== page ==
Comorbid chronic diseases, discordant impact on mortality in older people: A 14-year longitudinal population study

G. E. Caughey, E. N. Ramsay, A. I. Vitry, A. L. Gilbert, M. A. Luszcz, P. Ryan, E. E. Roughead

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42 Citations (Scopus)

Abstract

Objectives To determine the impact of comorbid chronic diseases on mortality in older people. Design Prospective cohort study (1992e2006). Associations between numbers of chronic diseases or mutually exclusive comorbid chronic diseases on mortality over 14 years, by Cox proportional hazards model adjusting for sociodemographic variables or KaplaneMeier analyses, respectively. Setting Population based, Australia. Participants 2087 randomly selected participants aged ≥65 years old, living in the community or institutions. Main results Participants with 3-4 or ≥5 diseases had a 25% (95% CI 1.05 to 1.5, p=0.01) and 80% (95% CI 1.5 to 2.2, p≤0.0001) increased risk of mortality, respectively, by comparison with no chronic disease, after adjusting for age, sex and residential status. When cardiovascular disease (CVD), mental health problem or diabetes were comorbid with arthritis, there was a trend towards increased survival (range 8.2e9.5 years) by comparison with CVD, mental health problem or diabetes alone (survival 5.8e6.9 years). This increase in survival with arthritis as a comorbidity was negated when CVD and mental health problems or CVD and diabetes were present in disease combinations together. Conclusion Older people with ≥3 chronic diseases have increased risk of mortality, but discordant effects on survival depend on specific disease combinations. These results raise the hypothesis that patients who have an increased likelihood of opportunity for care from their physician are more likely to have comorbid diseases detected and managed.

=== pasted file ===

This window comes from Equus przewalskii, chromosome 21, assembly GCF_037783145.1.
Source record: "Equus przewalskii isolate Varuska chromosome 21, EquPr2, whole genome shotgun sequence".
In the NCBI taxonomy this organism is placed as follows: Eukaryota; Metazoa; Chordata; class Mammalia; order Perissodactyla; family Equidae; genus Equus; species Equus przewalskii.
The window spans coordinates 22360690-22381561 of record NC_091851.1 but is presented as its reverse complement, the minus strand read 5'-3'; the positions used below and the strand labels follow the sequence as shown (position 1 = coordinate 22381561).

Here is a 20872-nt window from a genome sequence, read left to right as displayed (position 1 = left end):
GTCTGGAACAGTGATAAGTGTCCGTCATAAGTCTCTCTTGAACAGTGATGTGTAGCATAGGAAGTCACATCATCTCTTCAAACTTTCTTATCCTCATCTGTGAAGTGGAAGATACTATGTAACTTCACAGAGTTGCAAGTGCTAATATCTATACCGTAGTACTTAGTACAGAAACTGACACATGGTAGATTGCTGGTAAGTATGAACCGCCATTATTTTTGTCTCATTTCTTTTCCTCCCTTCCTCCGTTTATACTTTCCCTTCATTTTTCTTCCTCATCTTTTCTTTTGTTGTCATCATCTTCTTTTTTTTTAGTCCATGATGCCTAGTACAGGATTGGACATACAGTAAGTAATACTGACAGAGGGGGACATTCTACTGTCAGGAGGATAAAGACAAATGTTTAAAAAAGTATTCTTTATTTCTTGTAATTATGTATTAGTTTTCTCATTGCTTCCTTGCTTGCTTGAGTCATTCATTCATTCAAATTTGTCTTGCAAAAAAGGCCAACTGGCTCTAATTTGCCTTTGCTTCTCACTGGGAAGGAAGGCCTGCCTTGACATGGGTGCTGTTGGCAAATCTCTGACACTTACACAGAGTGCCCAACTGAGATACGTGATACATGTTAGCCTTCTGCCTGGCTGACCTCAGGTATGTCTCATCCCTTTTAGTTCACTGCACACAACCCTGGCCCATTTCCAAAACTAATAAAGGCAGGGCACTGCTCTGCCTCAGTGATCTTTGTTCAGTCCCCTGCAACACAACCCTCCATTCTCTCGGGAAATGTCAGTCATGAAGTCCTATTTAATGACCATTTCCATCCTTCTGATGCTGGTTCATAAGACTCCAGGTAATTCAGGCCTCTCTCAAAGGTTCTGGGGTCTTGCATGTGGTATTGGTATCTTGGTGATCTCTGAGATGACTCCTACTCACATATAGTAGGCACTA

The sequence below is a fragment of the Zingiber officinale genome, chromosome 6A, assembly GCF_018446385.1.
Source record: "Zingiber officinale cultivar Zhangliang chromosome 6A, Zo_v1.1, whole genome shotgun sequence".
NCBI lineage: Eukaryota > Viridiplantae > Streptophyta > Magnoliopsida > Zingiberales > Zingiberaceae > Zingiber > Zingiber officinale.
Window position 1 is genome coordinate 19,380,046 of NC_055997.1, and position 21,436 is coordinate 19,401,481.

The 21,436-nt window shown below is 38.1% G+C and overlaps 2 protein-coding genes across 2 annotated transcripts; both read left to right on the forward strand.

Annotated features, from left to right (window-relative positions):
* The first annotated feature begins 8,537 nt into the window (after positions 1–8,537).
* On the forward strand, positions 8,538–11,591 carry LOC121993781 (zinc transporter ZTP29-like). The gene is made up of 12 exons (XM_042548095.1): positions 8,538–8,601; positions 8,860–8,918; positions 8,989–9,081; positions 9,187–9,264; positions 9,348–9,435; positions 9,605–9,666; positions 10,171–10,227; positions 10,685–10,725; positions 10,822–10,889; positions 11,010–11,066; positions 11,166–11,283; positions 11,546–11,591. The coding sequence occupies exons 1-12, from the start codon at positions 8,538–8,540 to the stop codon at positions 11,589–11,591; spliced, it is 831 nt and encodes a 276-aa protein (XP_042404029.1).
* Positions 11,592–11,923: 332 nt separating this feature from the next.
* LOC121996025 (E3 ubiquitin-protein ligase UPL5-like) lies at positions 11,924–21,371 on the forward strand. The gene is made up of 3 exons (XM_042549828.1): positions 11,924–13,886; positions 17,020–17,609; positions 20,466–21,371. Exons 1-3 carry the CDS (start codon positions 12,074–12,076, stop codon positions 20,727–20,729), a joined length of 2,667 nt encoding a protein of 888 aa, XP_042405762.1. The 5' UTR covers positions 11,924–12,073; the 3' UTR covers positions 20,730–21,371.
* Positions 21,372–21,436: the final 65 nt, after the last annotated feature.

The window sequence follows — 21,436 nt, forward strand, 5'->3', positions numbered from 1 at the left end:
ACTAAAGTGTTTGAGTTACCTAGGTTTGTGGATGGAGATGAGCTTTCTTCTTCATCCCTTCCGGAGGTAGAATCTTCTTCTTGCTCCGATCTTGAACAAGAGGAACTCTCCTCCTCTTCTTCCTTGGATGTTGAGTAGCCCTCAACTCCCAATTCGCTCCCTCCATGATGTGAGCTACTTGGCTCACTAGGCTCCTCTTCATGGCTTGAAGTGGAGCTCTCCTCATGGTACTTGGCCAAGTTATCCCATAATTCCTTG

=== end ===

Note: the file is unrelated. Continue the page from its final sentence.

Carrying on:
Original languageEnglish
Pages (from-to)1036-1042
JournalJournal of Epidemiology and Community Health
Volume64
Issue number12
DOIs
Publication statusPublished - Dec 2010

ASJC Scopus subject areas

  • Epidemiology
  • Public Health, Environmental and Occupational Health

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